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Supreme Court of the United States
November 27, 2012, Argued; April 16, 2013, Decided
[*91] Justice Kagan delivered the opinion of the Court.
Respondent James McCutchen participated in a health benefits plan that his employer, petitioner US Airways, established under the Employee Retirement Income Security Act of 1974 (ERISA), 29 U.S.C. § 1001 et seq. That plan obliged US Airways to pay any medical expenses McCutchen incurred as a result of a third party’s actions—for example, another person’s negligent driving. The plan in turn entitled US Airways to reimbursement if McCutchen later recovered money from the third party.
This Court has held that a health-plan administrator like US [***661] Airways may enforce such a reimbursement provision by filing suit under § 502(a)(3) of ERISA, 88 Stat. 891, 29 U.S.C. §1132(a)(3). See Sereboff v. Mid Atlantic Medical Services, Inc., 547 U.S. 356, 126 S. Ct. 1869, 164 L. Ed. 2d 612 (2006). That section authorizes a civil action “to obtain . . . appropriate equitable relief . . . to enforce . . . the terms of the plan.” We here consider whether in that kind of suit, a plan participant like McCutchen may [****7] raise certain equitable defenses deriving from principles of unjust enrichment. In particular, we address one equitable doctrine limiting reimbursement [**1543] to the amount of an insured’s “double recovery” and another requiring the party seeking reimbursement to pay a share of the attorney’s fees incurred in securing funds from the third party. We hold that neither of those equitable rules can override the clear terms of a plan. But we explain that the latter, usually called the common-fund doctrine, plays a role in interpreting [*92] US Airways’ plan because the plan is silent about allocating the costs of recovery.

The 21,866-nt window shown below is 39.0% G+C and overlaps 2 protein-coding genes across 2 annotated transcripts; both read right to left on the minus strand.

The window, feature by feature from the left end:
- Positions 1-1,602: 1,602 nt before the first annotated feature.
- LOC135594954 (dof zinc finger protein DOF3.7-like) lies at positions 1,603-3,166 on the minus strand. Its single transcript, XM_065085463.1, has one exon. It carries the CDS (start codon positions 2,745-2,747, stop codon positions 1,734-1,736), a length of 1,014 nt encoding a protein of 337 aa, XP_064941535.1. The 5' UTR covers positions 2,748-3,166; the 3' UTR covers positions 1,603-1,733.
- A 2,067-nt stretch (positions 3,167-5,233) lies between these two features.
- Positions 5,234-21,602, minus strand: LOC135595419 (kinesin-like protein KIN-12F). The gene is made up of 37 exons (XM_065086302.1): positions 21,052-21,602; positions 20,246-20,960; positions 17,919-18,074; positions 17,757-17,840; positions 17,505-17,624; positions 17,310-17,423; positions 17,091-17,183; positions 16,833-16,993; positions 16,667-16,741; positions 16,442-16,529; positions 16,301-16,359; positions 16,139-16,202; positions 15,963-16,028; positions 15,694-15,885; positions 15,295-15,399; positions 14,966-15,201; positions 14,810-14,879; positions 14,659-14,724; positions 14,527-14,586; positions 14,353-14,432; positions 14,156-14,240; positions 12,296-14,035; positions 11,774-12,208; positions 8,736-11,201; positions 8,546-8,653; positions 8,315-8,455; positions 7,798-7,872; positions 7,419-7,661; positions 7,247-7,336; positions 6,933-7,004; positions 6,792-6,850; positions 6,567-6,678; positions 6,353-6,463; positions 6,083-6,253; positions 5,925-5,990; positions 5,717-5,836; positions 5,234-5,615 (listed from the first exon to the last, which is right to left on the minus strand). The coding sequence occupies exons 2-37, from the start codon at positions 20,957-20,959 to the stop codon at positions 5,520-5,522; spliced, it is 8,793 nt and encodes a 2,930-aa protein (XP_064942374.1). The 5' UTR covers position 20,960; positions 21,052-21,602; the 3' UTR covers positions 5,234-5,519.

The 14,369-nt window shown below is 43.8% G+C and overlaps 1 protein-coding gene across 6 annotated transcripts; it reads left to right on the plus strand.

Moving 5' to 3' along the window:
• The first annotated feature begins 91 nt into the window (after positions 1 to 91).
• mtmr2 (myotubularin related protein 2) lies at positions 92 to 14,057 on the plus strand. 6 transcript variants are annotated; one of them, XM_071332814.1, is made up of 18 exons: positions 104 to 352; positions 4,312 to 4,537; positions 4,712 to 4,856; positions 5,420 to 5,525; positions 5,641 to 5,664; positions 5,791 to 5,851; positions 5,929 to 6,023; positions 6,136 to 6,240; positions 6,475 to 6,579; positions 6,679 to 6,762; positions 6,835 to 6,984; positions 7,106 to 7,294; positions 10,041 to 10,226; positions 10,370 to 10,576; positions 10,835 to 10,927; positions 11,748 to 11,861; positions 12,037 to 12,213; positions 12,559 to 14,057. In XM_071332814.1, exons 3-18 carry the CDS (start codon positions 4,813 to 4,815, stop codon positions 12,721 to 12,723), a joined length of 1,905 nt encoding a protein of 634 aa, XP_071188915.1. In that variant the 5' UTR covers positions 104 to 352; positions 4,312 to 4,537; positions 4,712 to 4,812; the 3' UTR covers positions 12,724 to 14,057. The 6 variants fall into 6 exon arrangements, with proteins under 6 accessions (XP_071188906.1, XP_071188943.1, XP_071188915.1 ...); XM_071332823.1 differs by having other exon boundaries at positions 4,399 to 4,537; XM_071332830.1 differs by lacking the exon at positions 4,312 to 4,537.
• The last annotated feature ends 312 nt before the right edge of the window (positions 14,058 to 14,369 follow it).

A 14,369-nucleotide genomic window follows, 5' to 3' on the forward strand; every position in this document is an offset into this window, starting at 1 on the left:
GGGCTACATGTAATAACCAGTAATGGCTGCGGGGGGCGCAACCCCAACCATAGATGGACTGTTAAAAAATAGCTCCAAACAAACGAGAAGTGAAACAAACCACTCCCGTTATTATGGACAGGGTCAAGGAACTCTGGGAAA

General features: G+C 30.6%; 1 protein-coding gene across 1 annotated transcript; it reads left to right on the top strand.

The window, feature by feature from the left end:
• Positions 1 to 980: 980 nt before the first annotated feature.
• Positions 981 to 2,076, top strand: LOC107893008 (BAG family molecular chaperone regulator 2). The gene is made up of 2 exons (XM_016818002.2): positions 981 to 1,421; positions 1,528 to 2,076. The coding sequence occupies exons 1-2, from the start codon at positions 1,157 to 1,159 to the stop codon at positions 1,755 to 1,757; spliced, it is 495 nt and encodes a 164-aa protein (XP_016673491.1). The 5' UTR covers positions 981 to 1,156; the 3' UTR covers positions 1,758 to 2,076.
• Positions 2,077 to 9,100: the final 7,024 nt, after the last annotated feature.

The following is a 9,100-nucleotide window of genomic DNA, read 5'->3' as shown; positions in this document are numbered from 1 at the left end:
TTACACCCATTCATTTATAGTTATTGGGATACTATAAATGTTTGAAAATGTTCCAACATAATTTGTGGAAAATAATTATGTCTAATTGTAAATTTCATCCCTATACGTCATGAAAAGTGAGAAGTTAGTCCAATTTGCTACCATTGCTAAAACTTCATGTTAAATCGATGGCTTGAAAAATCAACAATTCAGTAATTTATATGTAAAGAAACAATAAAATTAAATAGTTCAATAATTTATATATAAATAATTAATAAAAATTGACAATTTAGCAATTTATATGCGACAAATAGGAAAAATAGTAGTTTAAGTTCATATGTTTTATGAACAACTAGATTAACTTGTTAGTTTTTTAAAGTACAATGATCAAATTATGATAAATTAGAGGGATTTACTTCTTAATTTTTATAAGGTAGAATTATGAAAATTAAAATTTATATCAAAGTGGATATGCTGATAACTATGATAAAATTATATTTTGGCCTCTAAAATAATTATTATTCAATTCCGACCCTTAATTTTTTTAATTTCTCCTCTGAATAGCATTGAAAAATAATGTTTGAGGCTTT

In January 2007, McCutchen suffered serious injuries when another driver lost control of her car and collided with McCutchen’s. At the time, McCutchen was an employee of US Airways and a participant in its self-funded health plan. The plan paid $66,866 in medical expenses arising from the accident on McCutchen’s behalf.
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569 U.S. 88 *; 133 S. Ct. 1537 **; 185 L. Ed. 2d 654 ***; 2013 U.S. LEXIS 3156 ****; 81 U.S.L.W. 4236; 55 Employee Benefits Cas. (BNA) 1845; 24 Fla. L. Weekly Fed. S 138; 2013 WL 1567371
US AIRWAYS, INC., in its capacity as fiduciary and plan administrator of the US AIRWAYS, INC. EMPLOYEE BENEFITS PLAN, Petitioner v. JAMES E. McCUTCHEN et al.
Prior History: [****1] ON WRIT OF CERTIORARI TO THE UNITED STATES COURT OF APPEALS FOR THE THIRD CIRCUIT
US Airways, Inc. v. McCutchen, 663 F.3d 671, 2011 U.S. App. LEXIS 22883 (3d Cir. Pa., 2011)
Disposition: Vacated and remanded.
common-fund, reimbursement, equitable, costs, unjust enrichment, third party, double-recovery, insurer, terms, principles, reimbursement provision, equitable relief, medical expenses, recovered, override, parties, court of equity, equitable lien, third-party, courts, funds, equitable doctrine, equitable defense, terms of the plan
Pensions & Benefits Law, Remedies, Equitable Relief, General Overview, ERISA, Civil Litigation, Reasonable Expectations, Civil Procedure, Preliminary Considerations, Equity, Relief, Injunctions, Attorney Fees & Expenses, Basis of Recovery, American Rule, Insurance Law, Claim, Contract & Practice Issues, Unjust Enrichment Doctrine, Justiciability, Standing, Third Party Standing, Subrogation, Contracts Law, Contract Interpretation, Intent, Quantum Meruit, Business & Corporate Compliance, Pensions & Benefits Law, Plan Establishment, Fiduciaries, Fiduciary Responsibilities, Parol Evidence